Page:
Persian Eggs with Spinach & Yogurt Recipe | Abel & Cole
Persian Eggs with Spinach & Yogurt
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Prep: 15 mins
Cook: 15-20 mins
I would eat baked eggs for every meal if I could. These sumach-spiced, spinach-nestled, Persian-inspired eggy pegs are some of the best you've ever had. Call me and tell me it's not true.
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385 kcal
(per portion)
Ingredients you'll need
Recipe Ingredients Image
  • 1 garlic clove
  • A pot of 0% fat Greek style yogurt
  • 2 spring onions
  • 2 bags of spinach
  • 2 tsp sumach
  • 1 lemon
  • 4 eggs
From your kitchen
  • Sea salt
  • Freshly ground pepper
  • 2 tbsp cold water
  • 1 tbsp olive oil
You'll need
  • Bowl
  • Large pan or
  • Colander
  • Oven proof pan with a lid or baking dish
  • Foil (optional)
Step by step this way
  • 1.

    Preheat your oven to 180C/Fan 160C/Gas Mark 4. Peel and grate or crush the garlic. Stir it into the yogurt with a little salt and pepper. Pop to one side.

  • 2.

    Trim and finely chop the spring onions. Slice the thick stalks off the spinach. Finely shred the leaves. Warm 2 tbsp cold water in a pan. Add the spring onions. Season them. Cook and stir for 4-5 mins till soft.

  • 3.

    Add the spinach to the spring onions with 1 tsp of the sumach. Cook and stir for 5-6 mins till the spinach is wilted. Stir every so often. Tip into a colander. Press it to squeeze out any excess liquid.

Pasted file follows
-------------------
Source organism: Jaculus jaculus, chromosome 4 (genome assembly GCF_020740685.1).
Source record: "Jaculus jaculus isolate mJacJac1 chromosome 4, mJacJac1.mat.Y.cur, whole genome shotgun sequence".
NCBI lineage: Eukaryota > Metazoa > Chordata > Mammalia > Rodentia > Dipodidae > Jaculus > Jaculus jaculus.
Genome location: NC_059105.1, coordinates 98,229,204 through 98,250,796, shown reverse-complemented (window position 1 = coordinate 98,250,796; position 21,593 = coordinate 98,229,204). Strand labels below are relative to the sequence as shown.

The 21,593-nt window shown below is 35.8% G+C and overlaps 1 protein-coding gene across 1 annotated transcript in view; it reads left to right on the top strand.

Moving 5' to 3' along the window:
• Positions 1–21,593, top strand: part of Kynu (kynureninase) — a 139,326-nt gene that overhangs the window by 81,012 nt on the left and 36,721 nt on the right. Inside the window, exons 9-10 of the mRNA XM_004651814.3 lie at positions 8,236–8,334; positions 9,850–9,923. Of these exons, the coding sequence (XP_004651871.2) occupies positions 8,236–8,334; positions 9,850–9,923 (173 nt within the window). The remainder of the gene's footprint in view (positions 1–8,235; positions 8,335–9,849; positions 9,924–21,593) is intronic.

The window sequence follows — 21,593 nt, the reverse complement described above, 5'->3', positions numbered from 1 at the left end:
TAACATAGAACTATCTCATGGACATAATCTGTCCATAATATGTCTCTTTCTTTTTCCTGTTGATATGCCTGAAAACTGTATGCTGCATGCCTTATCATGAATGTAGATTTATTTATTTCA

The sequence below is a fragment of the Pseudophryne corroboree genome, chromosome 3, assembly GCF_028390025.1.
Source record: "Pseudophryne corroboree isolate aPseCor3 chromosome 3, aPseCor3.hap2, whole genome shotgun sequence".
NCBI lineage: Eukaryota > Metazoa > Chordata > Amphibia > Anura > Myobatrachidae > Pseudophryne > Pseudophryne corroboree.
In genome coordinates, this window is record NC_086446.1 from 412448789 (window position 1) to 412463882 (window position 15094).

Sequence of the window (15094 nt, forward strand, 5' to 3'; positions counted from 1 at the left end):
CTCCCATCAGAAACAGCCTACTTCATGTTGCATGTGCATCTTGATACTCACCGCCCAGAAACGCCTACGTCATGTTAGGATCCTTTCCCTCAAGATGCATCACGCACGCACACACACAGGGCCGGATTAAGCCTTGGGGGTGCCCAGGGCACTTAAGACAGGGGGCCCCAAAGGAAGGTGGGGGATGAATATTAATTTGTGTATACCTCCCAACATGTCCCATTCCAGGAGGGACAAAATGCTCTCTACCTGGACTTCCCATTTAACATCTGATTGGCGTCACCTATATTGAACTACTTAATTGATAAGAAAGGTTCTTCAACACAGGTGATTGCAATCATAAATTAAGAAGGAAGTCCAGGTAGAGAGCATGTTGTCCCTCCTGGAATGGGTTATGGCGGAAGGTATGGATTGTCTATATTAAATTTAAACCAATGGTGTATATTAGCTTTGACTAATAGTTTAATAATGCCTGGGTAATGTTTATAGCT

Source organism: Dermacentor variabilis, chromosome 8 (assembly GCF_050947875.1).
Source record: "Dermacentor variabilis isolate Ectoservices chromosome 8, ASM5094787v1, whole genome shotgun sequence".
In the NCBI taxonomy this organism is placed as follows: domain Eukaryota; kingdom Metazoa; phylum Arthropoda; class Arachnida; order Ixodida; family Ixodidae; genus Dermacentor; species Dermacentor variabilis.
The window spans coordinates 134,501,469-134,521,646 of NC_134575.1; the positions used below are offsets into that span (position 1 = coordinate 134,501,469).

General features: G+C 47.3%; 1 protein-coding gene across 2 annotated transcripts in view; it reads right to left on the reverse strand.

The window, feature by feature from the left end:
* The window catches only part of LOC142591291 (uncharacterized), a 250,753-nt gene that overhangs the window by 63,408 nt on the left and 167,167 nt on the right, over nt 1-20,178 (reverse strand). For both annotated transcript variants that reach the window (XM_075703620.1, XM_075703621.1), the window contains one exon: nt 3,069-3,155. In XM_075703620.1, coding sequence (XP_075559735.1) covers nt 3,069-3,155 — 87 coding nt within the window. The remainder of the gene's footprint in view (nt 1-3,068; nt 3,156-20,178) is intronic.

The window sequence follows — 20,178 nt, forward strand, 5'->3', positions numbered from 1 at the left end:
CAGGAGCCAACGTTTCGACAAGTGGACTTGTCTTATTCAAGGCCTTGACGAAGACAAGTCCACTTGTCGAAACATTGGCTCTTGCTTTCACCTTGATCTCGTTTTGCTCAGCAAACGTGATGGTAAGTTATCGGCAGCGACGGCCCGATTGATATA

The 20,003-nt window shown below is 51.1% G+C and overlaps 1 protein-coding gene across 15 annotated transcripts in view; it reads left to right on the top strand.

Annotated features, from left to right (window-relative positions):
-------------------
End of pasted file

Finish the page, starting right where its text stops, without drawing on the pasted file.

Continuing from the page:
• 4.

    Finely grate or pare the zest from the lemon. Juice it. Put to one side.

  • 5.

    Warm 1 tbsp olive oil in a deep frying pan. Add the spinach. Stir in the lemon juice and zest. Transfer to a baking dish if your pan is not oven proof. Use your spoon to make 4 holes in the spinach.

  • 6.

    Crack the eggs into the holes. Pop a lid on the pan or cover with foil. Place in the oven and cook for 5-7 mins till the yolks are set to your liking.

  • 7.

    Serve the spinach and eggs with the garlicky yogurt. Sprinkle with ½ tsp sumach each.

  • Tip

    Multi tasking
    Sumach is a spice from the berries of the Rhus family of flowering plants. It’s been used since the 11th century to flavour food, tan leather and as medicine. It gives tonight’s dinner a lovely lemony flavour.